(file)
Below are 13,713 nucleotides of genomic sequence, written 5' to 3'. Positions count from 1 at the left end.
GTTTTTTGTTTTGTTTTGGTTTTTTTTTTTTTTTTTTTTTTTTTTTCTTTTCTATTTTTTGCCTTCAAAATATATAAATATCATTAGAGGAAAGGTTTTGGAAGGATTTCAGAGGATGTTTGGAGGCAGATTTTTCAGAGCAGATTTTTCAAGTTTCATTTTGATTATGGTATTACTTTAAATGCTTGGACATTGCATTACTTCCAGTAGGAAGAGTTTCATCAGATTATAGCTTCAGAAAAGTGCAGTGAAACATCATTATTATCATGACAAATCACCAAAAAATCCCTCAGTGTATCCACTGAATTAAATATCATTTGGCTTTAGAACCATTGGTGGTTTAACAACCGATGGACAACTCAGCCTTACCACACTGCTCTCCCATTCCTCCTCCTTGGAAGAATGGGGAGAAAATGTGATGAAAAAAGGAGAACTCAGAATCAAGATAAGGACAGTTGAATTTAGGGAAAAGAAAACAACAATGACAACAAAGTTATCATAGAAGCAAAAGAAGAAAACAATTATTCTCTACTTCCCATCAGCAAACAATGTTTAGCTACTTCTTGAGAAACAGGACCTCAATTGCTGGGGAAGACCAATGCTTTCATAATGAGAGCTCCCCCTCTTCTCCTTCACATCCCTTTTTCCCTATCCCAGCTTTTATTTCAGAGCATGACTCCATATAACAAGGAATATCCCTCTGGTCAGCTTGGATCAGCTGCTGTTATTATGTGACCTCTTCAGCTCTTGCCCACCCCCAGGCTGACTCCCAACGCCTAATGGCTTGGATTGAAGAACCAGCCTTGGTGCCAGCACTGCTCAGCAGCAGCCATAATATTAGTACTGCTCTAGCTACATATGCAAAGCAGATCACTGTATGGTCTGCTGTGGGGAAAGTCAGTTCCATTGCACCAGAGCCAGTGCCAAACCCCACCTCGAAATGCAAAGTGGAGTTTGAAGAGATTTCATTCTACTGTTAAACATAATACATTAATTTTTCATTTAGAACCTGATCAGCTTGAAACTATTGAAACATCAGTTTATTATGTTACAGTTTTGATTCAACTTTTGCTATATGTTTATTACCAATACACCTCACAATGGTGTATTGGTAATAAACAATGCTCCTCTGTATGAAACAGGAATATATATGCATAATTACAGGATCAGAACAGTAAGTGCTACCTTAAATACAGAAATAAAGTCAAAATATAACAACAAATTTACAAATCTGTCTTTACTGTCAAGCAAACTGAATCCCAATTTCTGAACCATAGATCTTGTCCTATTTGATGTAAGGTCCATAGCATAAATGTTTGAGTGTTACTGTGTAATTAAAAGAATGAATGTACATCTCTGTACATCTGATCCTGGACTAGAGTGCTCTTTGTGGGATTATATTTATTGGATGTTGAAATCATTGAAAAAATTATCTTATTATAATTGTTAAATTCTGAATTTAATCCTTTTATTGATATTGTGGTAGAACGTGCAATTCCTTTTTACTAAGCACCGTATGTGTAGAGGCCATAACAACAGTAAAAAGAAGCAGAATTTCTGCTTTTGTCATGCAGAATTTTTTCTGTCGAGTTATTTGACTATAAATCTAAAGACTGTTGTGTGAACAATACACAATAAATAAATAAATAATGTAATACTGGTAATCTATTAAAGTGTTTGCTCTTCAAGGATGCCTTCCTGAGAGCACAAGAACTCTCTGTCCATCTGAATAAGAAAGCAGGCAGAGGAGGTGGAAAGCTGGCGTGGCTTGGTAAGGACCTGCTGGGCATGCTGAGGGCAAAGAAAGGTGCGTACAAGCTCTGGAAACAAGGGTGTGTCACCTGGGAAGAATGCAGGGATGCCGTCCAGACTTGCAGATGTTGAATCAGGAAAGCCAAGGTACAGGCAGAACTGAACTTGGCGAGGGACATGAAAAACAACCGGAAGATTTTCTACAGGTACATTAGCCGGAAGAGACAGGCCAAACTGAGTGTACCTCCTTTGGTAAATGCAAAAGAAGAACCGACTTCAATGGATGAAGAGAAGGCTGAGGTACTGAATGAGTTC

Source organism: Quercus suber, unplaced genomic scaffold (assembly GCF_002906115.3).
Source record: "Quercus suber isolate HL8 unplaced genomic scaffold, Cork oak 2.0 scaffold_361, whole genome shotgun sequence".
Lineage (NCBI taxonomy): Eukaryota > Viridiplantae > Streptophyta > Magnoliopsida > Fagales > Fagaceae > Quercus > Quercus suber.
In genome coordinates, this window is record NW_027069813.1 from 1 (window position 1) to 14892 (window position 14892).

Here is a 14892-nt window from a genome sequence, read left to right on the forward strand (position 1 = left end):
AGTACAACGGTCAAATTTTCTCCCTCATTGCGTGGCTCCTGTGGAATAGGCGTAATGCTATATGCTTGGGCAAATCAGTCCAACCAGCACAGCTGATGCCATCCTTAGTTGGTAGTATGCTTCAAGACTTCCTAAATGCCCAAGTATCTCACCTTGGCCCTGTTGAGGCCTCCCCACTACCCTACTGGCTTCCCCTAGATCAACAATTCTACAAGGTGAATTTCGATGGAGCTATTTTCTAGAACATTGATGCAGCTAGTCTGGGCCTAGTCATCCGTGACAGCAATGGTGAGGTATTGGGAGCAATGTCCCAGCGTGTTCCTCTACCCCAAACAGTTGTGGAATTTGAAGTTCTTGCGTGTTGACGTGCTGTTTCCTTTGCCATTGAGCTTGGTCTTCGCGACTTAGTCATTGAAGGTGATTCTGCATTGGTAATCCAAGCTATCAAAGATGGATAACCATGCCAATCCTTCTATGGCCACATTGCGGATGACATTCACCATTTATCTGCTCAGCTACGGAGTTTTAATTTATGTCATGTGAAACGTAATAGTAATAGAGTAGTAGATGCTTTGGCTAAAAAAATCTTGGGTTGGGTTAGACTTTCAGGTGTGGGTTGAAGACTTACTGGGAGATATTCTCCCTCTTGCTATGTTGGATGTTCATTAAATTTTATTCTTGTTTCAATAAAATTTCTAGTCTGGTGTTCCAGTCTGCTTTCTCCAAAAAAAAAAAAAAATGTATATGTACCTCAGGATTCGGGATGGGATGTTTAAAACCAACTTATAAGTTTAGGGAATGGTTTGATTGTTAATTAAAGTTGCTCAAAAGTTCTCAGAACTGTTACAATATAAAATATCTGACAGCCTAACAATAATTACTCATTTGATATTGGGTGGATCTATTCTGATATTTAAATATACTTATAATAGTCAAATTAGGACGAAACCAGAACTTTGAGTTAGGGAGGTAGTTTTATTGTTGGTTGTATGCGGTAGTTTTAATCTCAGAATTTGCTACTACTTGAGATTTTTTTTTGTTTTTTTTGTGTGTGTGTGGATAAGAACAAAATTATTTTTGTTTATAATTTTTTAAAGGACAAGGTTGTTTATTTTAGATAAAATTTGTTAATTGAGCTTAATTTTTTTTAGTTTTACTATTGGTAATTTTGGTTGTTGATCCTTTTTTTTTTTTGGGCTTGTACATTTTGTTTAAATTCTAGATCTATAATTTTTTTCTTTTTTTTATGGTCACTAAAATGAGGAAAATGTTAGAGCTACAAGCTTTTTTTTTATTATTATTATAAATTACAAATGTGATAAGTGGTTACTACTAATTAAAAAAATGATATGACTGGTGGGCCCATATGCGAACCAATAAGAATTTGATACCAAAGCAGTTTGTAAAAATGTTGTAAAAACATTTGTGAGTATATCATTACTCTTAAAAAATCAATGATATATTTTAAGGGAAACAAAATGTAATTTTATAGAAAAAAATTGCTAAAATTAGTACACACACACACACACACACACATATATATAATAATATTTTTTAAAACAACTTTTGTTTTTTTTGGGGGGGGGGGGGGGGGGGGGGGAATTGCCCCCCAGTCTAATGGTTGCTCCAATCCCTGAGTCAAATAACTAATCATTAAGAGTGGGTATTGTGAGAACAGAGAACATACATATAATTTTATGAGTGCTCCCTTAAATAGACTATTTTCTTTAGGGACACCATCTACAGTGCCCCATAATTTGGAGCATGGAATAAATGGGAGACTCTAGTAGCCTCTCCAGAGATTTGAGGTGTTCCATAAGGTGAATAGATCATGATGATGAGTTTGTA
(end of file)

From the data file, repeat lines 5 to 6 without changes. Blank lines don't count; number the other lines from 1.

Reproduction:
Lineage (NCBI taxonomy): Eukaryota > Viridiplantae > Streptophyta > Magnoliopsida > Fagales > Fagaceae > Quercus > Quercus suber.
In genome coordinates, this window is record NW_027069813.1 from 1 (window position 1) to 14892 (window position 14892).